VM1 pings VM2. Before VM1 can create an ICMP echo request message, VM1 must send out an ARP request for VM2’s MAC address. A quick reminder about ARP encapsulation – It is encapsulated directly in an Ethernet frame – No IP involved (There exists a base assumption that states that ARP requests never leave a broadcast domain therefor IP packets are not needed). The Ethernet frame leaves VM1’s tap device into the host’s br-int. br-int, acting as a normal switch, sees that the destination MAC address in the Ethernet frame is FF:FF:FF:FF:FF:FF – The broadcast address. Because of that it floods it out all ports, including the patch cable linked to br-tun. br-tun receives the frame from the patch cable port and sees that the destination MAC address is the broadcast address. Because of that it will send the message out all GRE tunnels (Essentially flooding the message). But before that, it will encapsulate the message in a GRE header and an IP packet. In fact, two new packets are created: One from to, and the other from to The encapsulation over the GRE tunnels looks like this:

GRE Encapsulation ARP

GRE normally encapsulates IP but can also wrap Ethernet

Each tenant network is mapped to a GRE tunnel ID which is written in the GRE header. Both compute nodes get the message. Node 1 in particular receives the message, sees that it is destined to his own IP address. The outer IP header has “GRE” as the “Next Protocol” field. In the GRE header the tunnel ID is written and because it is correctly configured and matches Node 1’s local configuration the message is not dropped, but the IP and GRE headers are discarded. The Ethernet frame is forwarded to br-int which floods it to all VMs. VM 2 receives the message and responds to the ARP request with his own MAC address. The reverse process then occurs and VM1 gets his answer, at which point it can initiate an ICMP echo request directly to VM 2.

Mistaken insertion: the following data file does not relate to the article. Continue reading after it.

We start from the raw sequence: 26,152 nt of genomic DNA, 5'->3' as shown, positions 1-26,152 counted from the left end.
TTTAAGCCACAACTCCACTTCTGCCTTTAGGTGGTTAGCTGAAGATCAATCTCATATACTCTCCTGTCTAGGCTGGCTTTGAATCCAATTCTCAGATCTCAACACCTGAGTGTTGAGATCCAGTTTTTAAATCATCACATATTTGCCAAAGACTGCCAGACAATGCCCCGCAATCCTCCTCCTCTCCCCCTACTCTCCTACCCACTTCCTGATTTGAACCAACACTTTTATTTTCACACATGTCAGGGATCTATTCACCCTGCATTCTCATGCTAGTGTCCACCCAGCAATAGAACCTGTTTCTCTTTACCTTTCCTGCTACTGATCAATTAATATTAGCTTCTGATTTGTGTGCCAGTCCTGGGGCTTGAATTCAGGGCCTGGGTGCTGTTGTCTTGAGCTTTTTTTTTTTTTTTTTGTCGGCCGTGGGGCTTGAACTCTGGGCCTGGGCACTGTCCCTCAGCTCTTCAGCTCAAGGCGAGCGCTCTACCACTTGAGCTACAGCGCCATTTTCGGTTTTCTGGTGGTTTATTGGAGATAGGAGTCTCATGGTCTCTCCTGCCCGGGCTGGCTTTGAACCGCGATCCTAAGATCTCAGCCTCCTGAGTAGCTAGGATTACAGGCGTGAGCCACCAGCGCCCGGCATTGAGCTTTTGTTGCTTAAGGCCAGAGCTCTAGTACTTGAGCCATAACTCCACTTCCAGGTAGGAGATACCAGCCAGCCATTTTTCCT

For unicast traffic we really want to avoid flooding the message out to all GRE tunnels. Ideally we’d want to forward the message only to the host where the VM resides in. This is accomplished by learning MAC addresses on incoming traffic from GRE tunnels in to br-int. Infact, earlier when the ARP reply came back from the GRE tunnel into the compute node VM 1 resides in, a new flow was inserted into br-tun’s flow table. The new flow matches against the tenant’s network tunnel ID, with a destination MAC address of VM2, and the flow’s action is to forward it to the GRE tunnel that reaches VM 2’s compute node.

To summarize, we can conclude that the flow logic on br-tun implements a learning switch but with a GRE twist. If the message is to a multicast, broadcast, or unknown unicast address it is forwarded out all GRE tunnels. Otherwise if it learned the destination MAC address via earlier messages (By observing the source MAC address, tunnel ID and incoming GRE port) then it forwards it to the correct GRE tunnel.

Low Level View

[root@NextGen1 ~]# ovs-ofctl dump-flows br-tun
NXST_FLOW reply (xid=0x4):
 cookie=0x0, duration=182369.287s, table=0, n_packets=5996, n_bytes=1481720, idle_age=52, hard_age=65534, priority=1,in_port=3 actions=resubmit(,2)
 cookie=0x0, duration=182374.574s, table=0, n_packets=14172, n_bytes=3908726, idle_age=5, hard_age=65534, priority=1,in_port=1 actions=resubmit(,1)
 cookie=0x0, duration=182370.094s, table=0, n_packets=0, n_bytes=0, idle_age=65534, hard_age=65534, priority=1,in_port=2 actions=resubmit(,2)
 cookie=0x0, duration=182374.078s, table=0, n_packets=3, n_bytes=230, idle_age=65534, hard_age=65534, priority=0 actions=drop
 cookie=0x0, duration=182373.435s, table=1, n_packets=3917, n_bytes=797884, idle_age=52, hard_age=65534, priority=0,dl_dst=00:00:00:00:00:00/01:00:00:00:00:00 actions=resubmit(,20)
 cookie=0x0, duration=182372.888s, table=1, n_packets=10255, n_bytes=3110842, idle_age=5, hard_age=65534, priority=0,dl_dst=01:00:00:00:00:00/01:00:00:00:00:00 actions=resubmit(,21)